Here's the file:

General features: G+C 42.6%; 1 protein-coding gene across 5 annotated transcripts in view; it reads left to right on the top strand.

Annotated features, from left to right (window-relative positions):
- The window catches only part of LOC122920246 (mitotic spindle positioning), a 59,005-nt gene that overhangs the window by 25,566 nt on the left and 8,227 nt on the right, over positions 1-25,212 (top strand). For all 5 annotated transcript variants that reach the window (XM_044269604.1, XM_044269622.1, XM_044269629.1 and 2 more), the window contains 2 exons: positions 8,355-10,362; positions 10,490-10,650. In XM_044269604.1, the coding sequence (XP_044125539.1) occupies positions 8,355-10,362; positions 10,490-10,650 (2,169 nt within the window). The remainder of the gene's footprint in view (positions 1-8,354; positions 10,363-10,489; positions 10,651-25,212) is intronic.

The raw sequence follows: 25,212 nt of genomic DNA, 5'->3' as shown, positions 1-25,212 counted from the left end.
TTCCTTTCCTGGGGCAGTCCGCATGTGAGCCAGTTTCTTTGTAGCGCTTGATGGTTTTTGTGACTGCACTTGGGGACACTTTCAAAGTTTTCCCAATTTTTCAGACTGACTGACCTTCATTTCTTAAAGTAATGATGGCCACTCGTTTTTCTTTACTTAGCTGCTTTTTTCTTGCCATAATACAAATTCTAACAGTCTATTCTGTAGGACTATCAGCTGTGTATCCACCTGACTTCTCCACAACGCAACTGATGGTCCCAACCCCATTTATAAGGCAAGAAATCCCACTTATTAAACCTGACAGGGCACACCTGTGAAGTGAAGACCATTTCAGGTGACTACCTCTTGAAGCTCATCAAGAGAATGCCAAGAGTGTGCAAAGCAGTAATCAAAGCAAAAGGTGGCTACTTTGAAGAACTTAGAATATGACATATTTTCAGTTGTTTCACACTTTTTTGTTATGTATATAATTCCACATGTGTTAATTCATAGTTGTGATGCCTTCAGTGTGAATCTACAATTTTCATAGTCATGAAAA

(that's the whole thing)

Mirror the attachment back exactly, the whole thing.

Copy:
General features: G+C 42.6%; 1 protein-coding gene across 5 annotated transcripts in view; it reads left to right on the top strand.

Annotated features, from left to right (window-relative positions):
- The window catches only part of LOC122920246 (mitotic spindle positioning), a 59,005-nt gene that overhangs the window by 25,566 nt on the left and 8,227 nt on the right, over positions 1-25,212 (top strand). For all 5 annotated transcript variants that reach the window (XM_044269604.1, XM_044269622.1, XM_044269629.1 and 2 more), the window contains 2 exons: positions 8,355-10,362; positions 10,490-10,650. In XM_044269604.1, the coding sequence (XP_044125539.1) occupies positions 8,355-10,362; positions 10,490-10,650 (2,169 nt within the window). The remainder of the gene's footprint in view (positions 1-8,354; positions 10,363-10,489; positions 10,651-25,212) is intronic.

The raw sequence follows: 25,212 nt of genomic DNA, 5'->3' as shown, positions 1-25,212 counted from the left end.
TTCCTTTCCTGGGGCAGTCCGCATGTGAGCCAGTTTCTTTGTAGCGCTTGATGGTTTTTGTGACTGCACTTGGGGACACTTTCAAAGTTTTCCCAATTTTTCAGACTGACTGACCTTCATTTCTTAAAGTAATGATGGCCACTCGTTTTTCTTTACTTAGCTGCTTTTTTCTTGCCATAATACAAATTCTAACAGTCTATTCTGTAGGACTATCAGCTGTGTATCCACCTGACTTCTCCACAACGCAACTGATGGTCCCAACCCCATTTATAAGGCAAGAAATCCCACTTATTAAACCTGACAGGGCACACCTGTGAAGTGAAGACCATTTCAGGTGACTACCTCTTGAAGCTCATCAAGAGAATGCCAAGAGTGTGCAAAGCAGTAATCAAAGCAAAAGGTGGCTACTTTGAAGAACTTAGAATATGACATATTTTCAGTTGTTTCACACTTTTTTGTTATGTATATAATTCCACATGTGTTAATTCATAGTTGTGATGCCTTCAGTGTGAATCTACAATTTTCATAGTCATGAAAA